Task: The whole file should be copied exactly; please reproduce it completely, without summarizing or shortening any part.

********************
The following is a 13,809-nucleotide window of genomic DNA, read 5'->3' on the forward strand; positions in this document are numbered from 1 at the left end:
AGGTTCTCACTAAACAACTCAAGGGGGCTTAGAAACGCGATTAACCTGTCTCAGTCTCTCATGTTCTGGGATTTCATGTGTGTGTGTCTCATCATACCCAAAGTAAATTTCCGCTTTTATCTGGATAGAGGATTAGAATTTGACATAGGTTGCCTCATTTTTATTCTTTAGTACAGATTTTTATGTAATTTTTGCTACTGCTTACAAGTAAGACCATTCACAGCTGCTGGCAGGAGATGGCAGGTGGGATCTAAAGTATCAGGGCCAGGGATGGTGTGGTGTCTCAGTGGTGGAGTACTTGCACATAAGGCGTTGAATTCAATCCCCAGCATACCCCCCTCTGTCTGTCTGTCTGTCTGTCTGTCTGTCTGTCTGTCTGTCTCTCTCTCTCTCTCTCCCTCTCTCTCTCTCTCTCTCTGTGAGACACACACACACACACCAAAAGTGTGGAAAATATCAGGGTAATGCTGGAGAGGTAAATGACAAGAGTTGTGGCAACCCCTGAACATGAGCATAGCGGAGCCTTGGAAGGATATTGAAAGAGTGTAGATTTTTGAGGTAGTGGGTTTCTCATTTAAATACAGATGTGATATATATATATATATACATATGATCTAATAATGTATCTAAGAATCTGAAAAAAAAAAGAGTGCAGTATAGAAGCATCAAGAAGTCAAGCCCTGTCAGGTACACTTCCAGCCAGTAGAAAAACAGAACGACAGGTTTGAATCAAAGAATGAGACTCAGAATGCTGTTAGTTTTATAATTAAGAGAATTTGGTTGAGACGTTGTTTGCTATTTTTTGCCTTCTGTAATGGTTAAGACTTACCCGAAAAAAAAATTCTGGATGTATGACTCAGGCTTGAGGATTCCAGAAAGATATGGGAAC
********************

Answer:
The following is a 13,809-nucleotide window of genomic DNA, read 5'->3' on the forward strand; positions in this document are numbered from 1 at the left end:
AGGTTCTCACTAAACAACTCAAGGGGGCTTAGAAACGCGATTAACCTGTCTCAGTCTCTCATGTTCTGGGATTTCATGTGTGTGTGTCTCATCATACCCAAAGTAAATTTCCGCTTTTATCTGGATAGAGGATTAGAATTTGACATAGGTTGCCTCATTTTTATTCTTTAGTACAGATTTTTATGTAATTTTTGCTACTGCTTACAAGTAAGACCATTCACAGCTGCTGGCAGGAGATGGCAGGTGGGATCTAAAGTATCAGGGCCAGGGATGGTGTGGTGTCTCAGTGGTGGAGTACTTGCACATAAGGCGTTGAATTCAATCCCCAGCATACCCCCCTCTGTCTGTCTGTCTGTCTGTCTGTCTGTCTGTCTGTCTGTCTCTCTCTCTCTCTCTCCCTCTCTCTCTCTCTCTCTCTGTGAGACACACACACACACACCAAAAGTGTGGAAAATATCAGGGTAATGCTGGAGAGGTAAATGACAAGAGTTGTGGCAACCCCTGAACATGAGCATAGCGGAGCCTTGGAAGGATATTGAAAGAGTGTAGATTTTTGAGGTAGTGGGTTTCTCATTTAAATACAGATGTGATATATATATATATATACATATGATCTAATAATGTATCTAAGAATCTGAAAAAAAAAAGAGTGCAGTATAGAAGCATCAAGAAGTCAAGCCCTGTCAGGTACACTTCCAGCCAGTAGAAAAACAGAACGACAGGTTTGAATCAAAGAATGAGACTCAGAATGCTGTTAGTTTTATAATTAAGAGAATTTGGTTGAGACGTTGTTTGCTATTTTTTGCCTTCTGTAATGGTTAAGACTTACCCGAAAAAAAAATTCTGGATGTATGACTCAGGCTTGAGGATTCCAGAAAGATATGGGAAC